In the year 1244 C.E., 35 years before the Chinese Southern Song dynasty (Chinese: 南宋, 1127–1279) was conquered by the Mongol army led by Kublai Khan, Chinese ink painter Chen Rong (陳容; pinyin: Chén Róng, ca. 1200–1266 C.E.) unleashed his frustrations with a political career onto a paper, and created possibly the most renowned Asian dragon ink painting – The Nine Dragons Scroll (九龍圖卷, pinyin: Jiǔ long tú juǎn). Chen Rong was a scholar and also a low level official official, though not a very successful one, from Fujian Province (福建省pinyin: Fújiàn shěng) in south-eastern coastal China. During his time, he was already recognised for his skill of painting dragons and bamboo. The inspiration to paint The Nine Dragons Scroll was spawned by the bitterness of his involvement in the political life. The medium were ink, paper, and … considerably large dose of wine, as he was completely intoxicated when painting it.

Dragons Scroll is absolutely massive. It is nearly half a meter wide and over ten metres long (46.3 x 1096.4 cm)! It depicts the nine sons of the Dragon King and their various natures. Chen Rong blended images of the mythical beasts with clouds, mists, whirlpools, rocky mountains and fire. All of those are manifestations of the Way of Nature found in the Dao De Jing (道德經, pinyin: Dào Té Jīng) by Laozi (老子, pinyin: Lǎozǐ, 6th century B.C.).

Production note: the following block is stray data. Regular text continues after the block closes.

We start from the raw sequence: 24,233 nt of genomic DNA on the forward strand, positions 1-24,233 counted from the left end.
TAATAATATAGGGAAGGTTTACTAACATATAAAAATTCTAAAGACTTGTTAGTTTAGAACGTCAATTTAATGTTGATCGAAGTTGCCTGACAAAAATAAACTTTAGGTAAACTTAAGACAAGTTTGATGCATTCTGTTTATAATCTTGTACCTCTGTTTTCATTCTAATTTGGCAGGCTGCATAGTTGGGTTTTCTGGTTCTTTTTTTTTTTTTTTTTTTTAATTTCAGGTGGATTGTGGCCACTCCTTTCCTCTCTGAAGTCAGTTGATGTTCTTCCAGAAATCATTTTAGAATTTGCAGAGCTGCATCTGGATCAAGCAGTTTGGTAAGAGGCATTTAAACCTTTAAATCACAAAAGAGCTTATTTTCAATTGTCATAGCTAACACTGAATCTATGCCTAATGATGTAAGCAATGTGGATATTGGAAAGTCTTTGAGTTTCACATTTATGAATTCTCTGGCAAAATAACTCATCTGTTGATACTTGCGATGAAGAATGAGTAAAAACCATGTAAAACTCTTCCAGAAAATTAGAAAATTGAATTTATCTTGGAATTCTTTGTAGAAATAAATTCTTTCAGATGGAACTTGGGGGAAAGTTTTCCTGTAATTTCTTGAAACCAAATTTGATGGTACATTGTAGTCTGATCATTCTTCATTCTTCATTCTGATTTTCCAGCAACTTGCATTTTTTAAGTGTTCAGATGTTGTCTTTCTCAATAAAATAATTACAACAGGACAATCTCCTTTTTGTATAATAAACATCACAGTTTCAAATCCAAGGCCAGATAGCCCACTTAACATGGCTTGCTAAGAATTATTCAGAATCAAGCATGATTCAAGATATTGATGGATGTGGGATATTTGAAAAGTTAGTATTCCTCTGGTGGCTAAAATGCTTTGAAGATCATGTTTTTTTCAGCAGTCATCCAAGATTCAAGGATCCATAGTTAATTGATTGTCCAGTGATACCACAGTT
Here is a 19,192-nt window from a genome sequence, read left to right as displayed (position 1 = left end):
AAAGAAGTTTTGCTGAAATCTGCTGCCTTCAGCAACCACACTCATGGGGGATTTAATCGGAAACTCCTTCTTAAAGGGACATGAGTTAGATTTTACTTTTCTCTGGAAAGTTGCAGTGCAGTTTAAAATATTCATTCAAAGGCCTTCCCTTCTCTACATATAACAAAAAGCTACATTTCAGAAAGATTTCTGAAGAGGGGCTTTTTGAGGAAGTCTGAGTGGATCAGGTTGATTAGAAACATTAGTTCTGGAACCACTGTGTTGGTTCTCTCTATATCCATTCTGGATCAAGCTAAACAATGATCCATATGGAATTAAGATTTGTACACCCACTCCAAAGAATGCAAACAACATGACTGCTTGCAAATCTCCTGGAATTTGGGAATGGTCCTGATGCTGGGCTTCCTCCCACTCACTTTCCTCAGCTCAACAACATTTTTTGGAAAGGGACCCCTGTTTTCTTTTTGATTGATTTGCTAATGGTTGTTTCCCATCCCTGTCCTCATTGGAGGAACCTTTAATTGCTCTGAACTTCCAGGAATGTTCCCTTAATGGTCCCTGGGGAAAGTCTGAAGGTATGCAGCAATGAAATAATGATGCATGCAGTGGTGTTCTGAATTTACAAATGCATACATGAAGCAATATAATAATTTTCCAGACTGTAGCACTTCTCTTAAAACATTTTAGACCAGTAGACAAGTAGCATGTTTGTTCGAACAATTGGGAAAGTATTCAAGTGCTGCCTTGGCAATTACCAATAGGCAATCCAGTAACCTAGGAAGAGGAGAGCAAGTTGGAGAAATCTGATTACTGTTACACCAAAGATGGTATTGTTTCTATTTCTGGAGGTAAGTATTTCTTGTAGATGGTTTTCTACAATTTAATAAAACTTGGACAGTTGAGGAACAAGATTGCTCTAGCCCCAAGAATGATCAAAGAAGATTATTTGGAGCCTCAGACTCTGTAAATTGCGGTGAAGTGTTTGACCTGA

The Nine Dragon Scroll by Chen Rong is haunting me from the first day I laid my eyes on it. It is absolutely mesmerising. It is a brilliant combination of various panting techniques, such as random splashes of ink, so characteristic for this particular artist, seamlessly combined with refined and surgically executed brush strokes (especially around the areas which depict rocks and cliffs). This masterpiece leaves me staring transfixed, drivelling like a child under a spell of Donald Duck’s wild adventures. Chen Rong’s frustration with his life is so clearly seen in the ferocious images of the dragons. They appear and disappear into the fog of human illusion, just like it happens in real life. This painting is an astounding manifestation of ever-lasting movement of the world, and consequences of emotional chaos. It is a combination of utter brilliance, strong feelings, outstanding calligraphy and ink painting skill, and a completely sloshed mind.

Legend has it that the dragon has nine sons, but none has grown into a dragon look, with each having his own appearance.

Hopefully, you can enjoy the story and culture. And share the story with your families and friends.


Your benefits:
* Extremely high international collector demand
* Highly appreciated in The Investing in Collectible Coins 
* Present this beautiful coin to your loved one